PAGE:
Reuben Klamer, the prolific toy and game inventor behind ubiquitous family board game The Game of Life, has died.
During a career that included stints at Ideal Toy Company and Eldon Industries, Klamer was responsible for hundreds of toy designs, including Fisher-Price’s Preschool Trainer Skates - which remained on sale for more than three decades - hula hoop rival Art Linkletter Spin-A-Hoop and the first snap-together hobby model sets that avoided the need for glue.
Klamer also pioneered the widespread use of unbreakable polyethylene instead of plastic prone to dangerous shattering, which became an industry safety standard.
The inventor’s acclaimed work in toys later saw him design props for television series including The Man From U.N.C.L.E. and Star Trek’s original series, resulting in the phaser rifle.
It would be Klamer’s work on a board game that would go on to become his most successful creation. Inspired by a 19th-century game called The Checkered Game of Life - the first title released by toy and game giant Milton Bradley - Klamer designed The Game of Life, which provided a lighthearted simulation of players’ lives from college to their eventual retirement.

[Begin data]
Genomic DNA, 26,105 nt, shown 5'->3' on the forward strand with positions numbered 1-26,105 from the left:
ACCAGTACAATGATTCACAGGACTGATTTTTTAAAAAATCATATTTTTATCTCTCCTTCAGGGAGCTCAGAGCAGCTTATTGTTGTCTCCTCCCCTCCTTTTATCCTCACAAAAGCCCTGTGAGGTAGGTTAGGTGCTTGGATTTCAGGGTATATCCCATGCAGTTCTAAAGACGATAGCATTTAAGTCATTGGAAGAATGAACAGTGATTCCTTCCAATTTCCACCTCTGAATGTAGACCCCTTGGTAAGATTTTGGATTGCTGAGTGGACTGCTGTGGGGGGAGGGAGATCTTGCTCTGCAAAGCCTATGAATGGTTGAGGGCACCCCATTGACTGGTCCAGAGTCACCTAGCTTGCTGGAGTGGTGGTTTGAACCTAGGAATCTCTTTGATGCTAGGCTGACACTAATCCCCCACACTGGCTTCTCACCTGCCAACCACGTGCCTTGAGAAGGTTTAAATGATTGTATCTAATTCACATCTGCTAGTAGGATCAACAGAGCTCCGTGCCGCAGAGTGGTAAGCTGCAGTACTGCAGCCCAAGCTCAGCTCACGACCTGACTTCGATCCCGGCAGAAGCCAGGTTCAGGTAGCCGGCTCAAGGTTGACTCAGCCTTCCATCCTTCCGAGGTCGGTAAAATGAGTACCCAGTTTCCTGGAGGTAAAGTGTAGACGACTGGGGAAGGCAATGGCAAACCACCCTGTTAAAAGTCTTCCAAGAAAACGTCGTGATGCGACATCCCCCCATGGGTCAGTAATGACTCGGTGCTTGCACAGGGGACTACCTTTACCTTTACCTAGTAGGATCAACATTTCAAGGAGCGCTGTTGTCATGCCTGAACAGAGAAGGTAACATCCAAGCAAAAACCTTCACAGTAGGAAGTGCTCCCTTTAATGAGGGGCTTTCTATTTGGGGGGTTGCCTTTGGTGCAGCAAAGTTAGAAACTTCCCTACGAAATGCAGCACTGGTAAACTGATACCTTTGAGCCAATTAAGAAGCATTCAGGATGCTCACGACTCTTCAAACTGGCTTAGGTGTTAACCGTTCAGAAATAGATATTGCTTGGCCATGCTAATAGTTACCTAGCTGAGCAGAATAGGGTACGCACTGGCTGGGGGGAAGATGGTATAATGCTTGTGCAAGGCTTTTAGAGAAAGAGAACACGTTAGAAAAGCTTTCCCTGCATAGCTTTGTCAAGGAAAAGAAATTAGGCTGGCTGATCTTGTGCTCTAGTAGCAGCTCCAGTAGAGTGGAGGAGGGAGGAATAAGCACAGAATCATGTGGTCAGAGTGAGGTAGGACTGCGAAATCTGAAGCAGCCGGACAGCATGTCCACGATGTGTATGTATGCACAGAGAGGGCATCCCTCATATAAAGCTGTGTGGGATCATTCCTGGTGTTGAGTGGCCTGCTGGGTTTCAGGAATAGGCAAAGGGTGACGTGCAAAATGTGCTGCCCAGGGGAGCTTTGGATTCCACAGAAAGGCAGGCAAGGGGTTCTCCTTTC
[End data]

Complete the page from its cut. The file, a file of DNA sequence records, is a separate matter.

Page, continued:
Players could take up a variety of jobs, typically aiming to amass the most amount of money before the end of the board’s pathway - which was traversed in plastic automobiles into which players could place pegs representing a spouse and children.
The Game of Life was released to mark Milton Bradley’s 100th anniversary in 1960, and would go on to sell an estimated 70 million copies - making it second only to Monopoly in terms of commercial board game sales.
Klamer was subsequently inducted into current Game of Life publisher Hasbro's Inventors Hall of Fame, as well as the Toy Industry Hall of Fame. He received a Lifetime Achievement Award at the Toy & Game International Excellence Awards (TAGIEs) in 2009.
Klamer passed away at his home on September 14th aged 99, according to TAGIEs organiser People of Play.